I’m a proud Kamilaroi woman who feels honoured to live on Wiradjuri land. My art has always been a meaningful part of my life, but I’ve only come to realise how integral it is to my identity and wellbeing since my world was turned upside down by a health issue that took its toll on my mental health.
Just three years ago, I was working full time and feeling fulfilled taking care of my family while volunteering with charities for suicide prevention and mental health awareness. At the end of a busy day I loved turning my hand to baking and painting. Everything that gave me a sense of involvement and belonging was suddenly disrupted when it became challenging for me to view the computer screen at work. I consulted an optometrist about a slight twitch in my left eye and over the course of a week, my sight worsened.
It was a shock to wake one morning with blindness in my left eye. I was admitted to hospital, where I remained for months after being diagnosed with an immune disorder called Sarcoidosis which had affected my lungs and eyes. Sliding into depression, I withdrew into my shell and hid myself away in my room for weeks at a time.
I didn’t want to be here anymore. Hearing my kids, knowing that one day I may not be able to see them at all, seemed too painful to bear. Every day began to feel like just another 24 hours to endure and I go to sleep each night in fear that tomorrow might be the day I wake to complete blindness.
During lockdown, I experienced a bit of a meltdown and sought the support of a psychologist, who suggested art therapy. I was resistant at first to the idea of having a support worker of any kind, because Young is a small town where everyone knows one another and I didn’t want to feel judged. However, after exploring a few options, I immediately felt comfortable with Flourish Australia’s person-led approach. With their encouragement,
I set about improving my outlook.
It took me two weeks to build up the courage to pick up a canvas. It felt too confronting to try something I used to love doing, knowing I no longer had the same capabilities. When my husband encouraged me to give it a go and the result was amazing, it gave me motivation to keep going. I wanted to put a bit of me into each artwork so I used my white cane to achieve a particular effect with the paint.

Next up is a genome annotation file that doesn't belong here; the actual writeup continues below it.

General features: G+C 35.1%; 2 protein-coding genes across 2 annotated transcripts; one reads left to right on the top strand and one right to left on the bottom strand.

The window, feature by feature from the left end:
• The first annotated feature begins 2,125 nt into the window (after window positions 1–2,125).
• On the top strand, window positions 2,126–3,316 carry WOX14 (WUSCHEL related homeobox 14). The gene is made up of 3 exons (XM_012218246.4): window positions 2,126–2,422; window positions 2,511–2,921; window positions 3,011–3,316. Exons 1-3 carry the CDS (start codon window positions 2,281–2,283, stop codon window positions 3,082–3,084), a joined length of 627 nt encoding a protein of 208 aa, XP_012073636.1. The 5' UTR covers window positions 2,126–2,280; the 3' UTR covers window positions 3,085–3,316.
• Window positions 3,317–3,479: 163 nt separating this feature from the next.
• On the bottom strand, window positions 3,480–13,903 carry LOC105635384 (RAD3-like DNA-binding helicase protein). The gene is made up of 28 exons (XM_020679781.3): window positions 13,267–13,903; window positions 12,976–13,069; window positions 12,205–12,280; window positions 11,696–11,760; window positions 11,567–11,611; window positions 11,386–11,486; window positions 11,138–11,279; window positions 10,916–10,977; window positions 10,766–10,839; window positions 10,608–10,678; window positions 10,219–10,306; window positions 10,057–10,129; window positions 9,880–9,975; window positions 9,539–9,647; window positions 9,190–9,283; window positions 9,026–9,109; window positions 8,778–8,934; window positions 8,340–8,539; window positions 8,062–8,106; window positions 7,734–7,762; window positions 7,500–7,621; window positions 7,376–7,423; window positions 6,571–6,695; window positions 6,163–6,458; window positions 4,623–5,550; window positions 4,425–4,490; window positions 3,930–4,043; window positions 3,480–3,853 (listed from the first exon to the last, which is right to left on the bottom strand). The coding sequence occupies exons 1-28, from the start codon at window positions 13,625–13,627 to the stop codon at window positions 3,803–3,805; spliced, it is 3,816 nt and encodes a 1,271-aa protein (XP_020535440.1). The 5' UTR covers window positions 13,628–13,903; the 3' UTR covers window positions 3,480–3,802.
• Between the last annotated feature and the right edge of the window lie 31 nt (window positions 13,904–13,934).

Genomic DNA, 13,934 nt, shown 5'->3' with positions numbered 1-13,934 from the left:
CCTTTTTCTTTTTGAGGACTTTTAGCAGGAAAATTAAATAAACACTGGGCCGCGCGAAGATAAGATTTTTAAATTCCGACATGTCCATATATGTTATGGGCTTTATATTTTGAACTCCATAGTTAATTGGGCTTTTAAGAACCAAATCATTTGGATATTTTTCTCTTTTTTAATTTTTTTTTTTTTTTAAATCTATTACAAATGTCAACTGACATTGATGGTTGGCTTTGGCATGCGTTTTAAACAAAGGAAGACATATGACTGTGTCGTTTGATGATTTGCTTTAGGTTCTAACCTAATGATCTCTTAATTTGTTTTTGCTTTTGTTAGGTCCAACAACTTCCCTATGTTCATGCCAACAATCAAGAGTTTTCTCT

The real turning point in my recovery came when I agreed to join a field trip with Flourish Australia’s photography group and explain the significance of sacred sites they visited for inspiration. It hit me how isolated I’d become, from not only my community but my culture, as I walked through hip-high wild grass and felt a powerful sense of peace and calm for the first time in years. Without realising it, I’d been bringing the colours of the land into my paintings and now that thread of belonging is consciously woven through my artistic expression in a bold new way.
Something unseen, deep inside me, has always been calling me back to where I belong.
I’m trialling a new technique where I paint, guided by touch, using my bare hands and objects found on country, like pieces of rope which I twist and curl to create a textural element. My painting now is created to be tactile and sensory in ways that can be appreciated by everyone, including people with vision impairment. I’ve found that working on really big canvases is helpful and I’ve found special devices that assist with the painting process.
My latest work attracted the interest of the local art society and I was asked to exhibit for Naidoc week. It meant a great deal to me, to be involved and I’m proud to say my artwork was displayed across one whole corner of the gallery.
A lot of my painting is done from memory these days and inspired by my lived experience. I paint beach landscapes a lot because that’s something I hope to see more of while I still have my sight. I’ve created artwork around masks that reflect the different emotions people feel, but don’t show, and I’m working on interactive pieces that depict different eye conditions, so you can look through the lens of someone with glaucoma or cataracts and understand what it’s like from their perspective. It’s a way of processing my own emotions and building inclusivity in community.
Blindness won’t change the fact that I have images in my head that I want to put out there. As my portfolio of work grows, so does my confidence that my life can still be fulfilling. It gave me hope for good things to come when the local Mayor admired my work, and the Director of the Art Society commented that he can see I paint boldly, from the heart, without overthinking it. It feels good to be valued by the communities I belong to.
You can enjoy my artwork on Facebook @blindeyecreations, ‘vision impaired art with heart’.
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